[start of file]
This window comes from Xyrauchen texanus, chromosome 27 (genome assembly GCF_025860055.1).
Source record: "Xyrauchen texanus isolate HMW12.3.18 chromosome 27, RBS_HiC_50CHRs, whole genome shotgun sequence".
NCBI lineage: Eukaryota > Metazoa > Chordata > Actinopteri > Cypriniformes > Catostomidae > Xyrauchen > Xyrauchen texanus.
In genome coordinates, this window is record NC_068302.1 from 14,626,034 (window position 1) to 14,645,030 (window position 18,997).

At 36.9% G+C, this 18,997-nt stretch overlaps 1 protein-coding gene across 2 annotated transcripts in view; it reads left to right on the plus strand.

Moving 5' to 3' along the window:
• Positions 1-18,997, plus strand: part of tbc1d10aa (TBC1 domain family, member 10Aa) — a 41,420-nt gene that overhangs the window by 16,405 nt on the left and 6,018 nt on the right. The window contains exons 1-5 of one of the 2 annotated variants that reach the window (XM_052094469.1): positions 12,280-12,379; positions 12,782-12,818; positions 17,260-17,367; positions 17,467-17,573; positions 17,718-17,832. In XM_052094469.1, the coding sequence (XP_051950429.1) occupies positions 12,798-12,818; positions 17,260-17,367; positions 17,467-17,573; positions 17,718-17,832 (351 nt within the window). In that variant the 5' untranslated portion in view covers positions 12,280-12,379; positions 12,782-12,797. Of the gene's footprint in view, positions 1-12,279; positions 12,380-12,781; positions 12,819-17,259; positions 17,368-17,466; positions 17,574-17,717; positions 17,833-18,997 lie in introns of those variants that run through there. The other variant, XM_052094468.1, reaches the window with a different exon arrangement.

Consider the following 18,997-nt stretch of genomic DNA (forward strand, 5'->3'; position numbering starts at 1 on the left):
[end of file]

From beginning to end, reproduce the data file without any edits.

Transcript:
This window comes from Xyrauchen texanus, chromosome 27 (genome assembly GCF_025860055.1).
Source record: "Xyrauchen texanus isolate HMW12.3.18 chromosome 27, RBS_HiC_50CHRs, whole genome shotgun sequence".
NCBI lineage: Eukaryota > Metazoa > Chordata > Actinopteri > Cypriniformes > Catostomidae > Xyrauchen > Xyrauchen texanus.
In genome coordinates, this window is record NC_068302.1 from 14,626,034 (window position 1) to 14,645,030 (window position 18,997).

At 36.9% G+C, this 18,997-nt stretch overlaps 1 protein-coding gene across 2 annotated transcripts in view; it reads left to right on the plus strand.

Moving 5' to 3' along the window:
• Positions 1-18,997, plus strand: part of tbc1d10aa (TBC1 domain family, member 10Aa) — a 41,420-nt gene that overhangs the window by 16,405 nt on the left and 6,018 nt on the right. The window contains exons 1-5 of one of the 2 annotated variants that reach the window (XM_052094469.1): positions 12,280-12,379; positions 12,782-12,818; positions 17,260-17,367; positions 17,467-17,573; positions 17,718-17,832. In XM_052094469.1, the coding sequence (XP_051950429.1) occupies positions 12,798-12,818; positions 17,260-17,367; positions 17,467-17,573; positions 17,718-17,832 (351 nt within the window). In that variant the 5' untranslated portion in view covers positions 12,280-12,379; positions 12,782-12,797. Of the gene's footprint in view, positions 1-12,279; positions 12,380-12,781; positions 12,819-17,259; positions 17,368-17,466; positions 17,574-17,717; positions 17,833-18,997 lie in introns of those variants that run through there. The other variant, XM_052094468.1, reaches the window with a different exon arrangement.

Consider the following 18,997-nt stretch of genomic DNA (forward strand, 5'->3'; position numbering starts at 1 on the left):